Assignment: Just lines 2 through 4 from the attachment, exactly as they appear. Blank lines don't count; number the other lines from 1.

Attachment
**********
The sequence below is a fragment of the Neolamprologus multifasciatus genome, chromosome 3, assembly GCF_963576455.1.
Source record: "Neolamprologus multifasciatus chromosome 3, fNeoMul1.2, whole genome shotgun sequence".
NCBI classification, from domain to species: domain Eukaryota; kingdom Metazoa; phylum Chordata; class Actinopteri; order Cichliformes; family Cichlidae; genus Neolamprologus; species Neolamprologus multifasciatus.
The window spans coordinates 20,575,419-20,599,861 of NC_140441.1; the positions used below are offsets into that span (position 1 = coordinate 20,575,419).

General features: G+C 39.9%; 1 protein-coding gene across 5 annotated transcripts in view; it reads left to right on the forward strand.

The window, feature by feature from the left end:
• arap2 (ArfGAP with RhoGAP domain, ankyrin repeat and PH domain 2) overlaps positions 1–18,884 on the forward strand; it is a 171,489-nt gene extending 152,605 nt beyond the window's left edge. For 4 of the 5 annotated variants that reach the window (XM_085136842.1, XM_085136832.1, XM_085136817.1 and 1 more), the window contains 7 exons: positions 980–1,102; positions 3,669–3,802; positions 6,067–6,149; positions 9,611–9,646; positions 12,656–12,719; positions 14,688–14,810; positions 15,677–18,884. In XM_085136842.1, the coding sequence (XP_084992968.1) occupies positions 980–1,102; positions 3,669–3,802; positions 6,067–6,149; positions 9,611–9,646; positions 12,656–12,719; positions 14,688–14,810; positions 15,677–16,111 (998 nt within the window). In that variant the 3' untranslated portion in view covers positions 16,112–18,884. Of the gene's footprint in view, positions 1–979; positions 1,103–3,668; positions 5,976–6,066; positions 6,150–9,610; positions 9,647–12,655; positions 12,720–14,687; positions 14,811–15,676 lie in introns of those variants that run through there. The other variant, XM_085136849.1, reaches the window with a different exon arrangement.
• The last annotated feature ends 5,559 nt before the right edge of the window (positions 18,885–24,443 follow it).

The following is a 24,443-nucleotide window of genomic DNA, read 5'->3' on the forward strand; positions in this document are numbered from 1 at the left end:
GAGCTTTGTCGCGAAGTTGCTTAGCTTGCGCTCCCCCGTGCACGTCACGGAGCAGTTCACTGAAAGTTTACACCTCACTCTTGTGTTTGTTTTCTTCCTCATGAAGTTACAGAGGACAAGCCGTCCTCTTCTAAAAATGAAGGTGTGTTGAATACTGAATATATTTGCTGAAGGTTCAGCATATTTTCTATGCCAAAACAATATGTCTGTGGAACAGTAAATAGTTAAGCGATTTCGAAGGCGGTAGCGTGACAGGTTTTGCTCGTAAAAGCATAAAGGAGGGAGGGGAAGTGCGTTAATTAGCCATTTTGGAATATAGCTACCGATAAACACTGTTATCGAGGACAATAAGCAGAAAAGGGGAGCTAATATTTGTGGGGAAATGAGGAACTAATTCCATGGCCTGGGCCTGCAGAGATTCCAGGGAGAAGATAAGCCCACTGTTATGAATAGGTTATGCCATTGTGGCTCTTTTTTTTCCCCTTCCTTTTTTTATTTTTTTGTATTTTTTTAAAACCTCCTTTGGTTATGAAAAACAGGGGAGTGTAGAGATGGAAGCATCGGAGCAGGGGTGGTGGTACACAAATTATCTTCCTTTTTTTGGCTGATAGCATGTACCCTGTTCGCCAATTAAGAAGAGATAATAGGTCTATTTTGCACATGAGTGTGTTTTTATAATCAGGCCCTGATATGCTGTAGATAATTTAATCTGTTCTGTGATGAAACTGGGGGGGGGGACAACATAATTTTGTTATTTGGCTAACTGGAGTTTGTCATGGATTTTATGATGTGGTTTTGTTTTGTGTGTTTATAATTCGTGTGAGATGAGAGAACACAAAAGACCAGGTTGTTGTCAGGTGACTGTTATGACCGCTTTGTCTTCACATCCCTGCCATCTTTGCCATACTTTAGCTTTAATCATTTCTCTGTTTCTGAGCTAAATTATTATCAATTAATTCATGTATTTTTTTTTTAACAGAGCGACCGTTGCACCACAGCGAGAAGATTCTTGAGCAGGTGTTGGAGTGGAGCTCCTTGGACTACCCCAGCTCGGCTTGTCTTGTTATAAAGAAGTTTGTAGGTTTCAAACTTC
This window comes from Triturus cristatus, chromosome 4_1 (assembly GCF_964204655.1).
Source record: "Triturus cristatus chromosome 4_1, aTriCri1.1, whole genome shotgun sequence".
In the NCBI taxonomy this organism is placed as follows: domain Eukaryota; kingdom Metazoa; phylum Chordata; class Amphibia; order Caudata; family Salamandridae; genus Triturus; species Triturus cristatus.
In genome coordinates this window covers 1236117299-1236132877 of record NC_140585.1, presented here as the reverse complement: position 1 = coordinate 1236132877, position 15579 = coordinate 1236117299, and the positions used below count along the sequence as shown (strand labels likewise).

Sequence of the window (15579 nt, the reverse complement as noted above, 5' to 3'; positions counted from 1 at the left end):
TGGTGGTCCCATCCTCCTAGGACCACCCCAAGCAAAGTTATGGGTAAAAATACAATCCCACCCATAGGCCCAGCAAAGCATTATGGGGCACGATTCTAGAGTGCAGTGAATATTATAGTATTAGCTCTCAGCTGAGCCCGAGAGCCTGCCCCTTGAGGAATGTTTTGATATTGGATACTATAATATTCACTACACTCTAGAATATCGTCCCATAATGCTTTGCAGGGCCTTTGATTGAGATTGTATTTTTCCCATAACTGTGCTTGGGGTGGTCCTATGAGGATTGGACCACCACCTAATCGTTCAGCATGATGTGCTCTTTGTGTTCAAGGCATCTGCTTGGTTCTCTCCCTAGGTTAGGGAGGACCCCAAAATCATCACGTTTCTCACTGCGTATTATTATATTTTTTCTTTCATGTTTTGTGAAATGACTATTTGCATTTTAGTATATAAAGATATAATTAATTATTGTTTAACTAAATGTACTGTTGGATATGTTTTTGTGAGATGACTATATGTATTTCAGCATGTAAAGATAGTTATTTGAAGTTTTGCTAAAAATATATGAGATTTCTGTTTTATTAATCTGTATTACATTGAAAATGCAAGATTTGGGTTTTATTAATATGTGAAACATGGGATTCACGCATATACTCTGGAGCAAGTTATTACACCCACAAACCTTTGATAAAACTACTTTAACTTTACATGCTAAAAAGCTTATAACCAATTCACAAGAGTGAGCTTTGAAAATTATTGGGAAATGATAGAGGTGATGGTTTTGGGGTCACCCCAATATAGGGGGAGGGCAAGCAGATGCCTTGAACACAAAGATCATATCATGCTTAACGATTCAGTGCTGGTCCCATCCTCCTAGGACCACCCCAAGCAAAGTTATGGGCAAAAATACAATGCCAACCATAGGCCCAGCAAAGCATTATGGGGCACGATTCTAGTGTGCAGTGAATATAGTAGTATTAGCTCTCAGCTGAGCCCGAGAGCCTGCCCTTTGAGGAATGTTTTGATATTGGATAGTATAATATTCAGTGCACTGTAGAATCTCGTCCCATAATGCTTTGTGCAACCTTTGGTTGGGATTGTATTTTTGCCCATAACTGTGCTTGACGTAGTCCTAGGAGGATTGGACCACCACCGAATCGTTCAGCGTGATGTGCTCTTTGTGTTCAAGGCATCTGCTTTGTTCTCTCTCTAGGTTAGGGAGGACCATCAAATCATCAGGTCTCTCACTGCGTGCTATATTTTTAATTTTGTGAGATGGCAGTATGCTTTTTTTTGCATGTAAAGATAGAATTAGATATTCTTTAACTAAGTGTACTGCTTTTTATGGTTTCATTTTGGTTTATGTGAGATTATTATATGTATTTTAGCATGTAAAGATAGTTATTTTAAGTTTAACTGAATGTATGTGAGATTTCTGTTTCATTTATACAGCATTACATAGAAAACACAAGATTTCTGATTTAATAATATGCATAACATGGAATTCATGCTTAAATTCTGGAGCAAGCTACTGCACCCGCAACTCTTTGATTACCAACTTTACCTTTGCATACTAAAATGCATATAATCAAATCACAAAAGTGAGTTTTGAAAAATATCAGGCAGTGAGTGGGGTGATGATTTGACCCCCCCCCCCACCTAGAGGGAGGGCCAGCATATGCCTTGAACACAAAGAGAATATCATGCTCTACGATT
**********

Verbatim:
Source record: "Neolamprologus multifasciatus chromosome 3, fNeoMul1.2, whole genome shotgun sequence".
NCBI classification, from domain to species: domain Eukaryota; kingdom Metazoa; phylum Chordata; class Actinopteri; order Cichliformes; family Cichlidae; genus Neolamprologus; species Neolamprologus multifasciatus.
The window spans coordinates 20,575,419-20,599,861 of NC_140441.1; the positions used below are offsets into that span (position 1 = coordinate 20,575,419).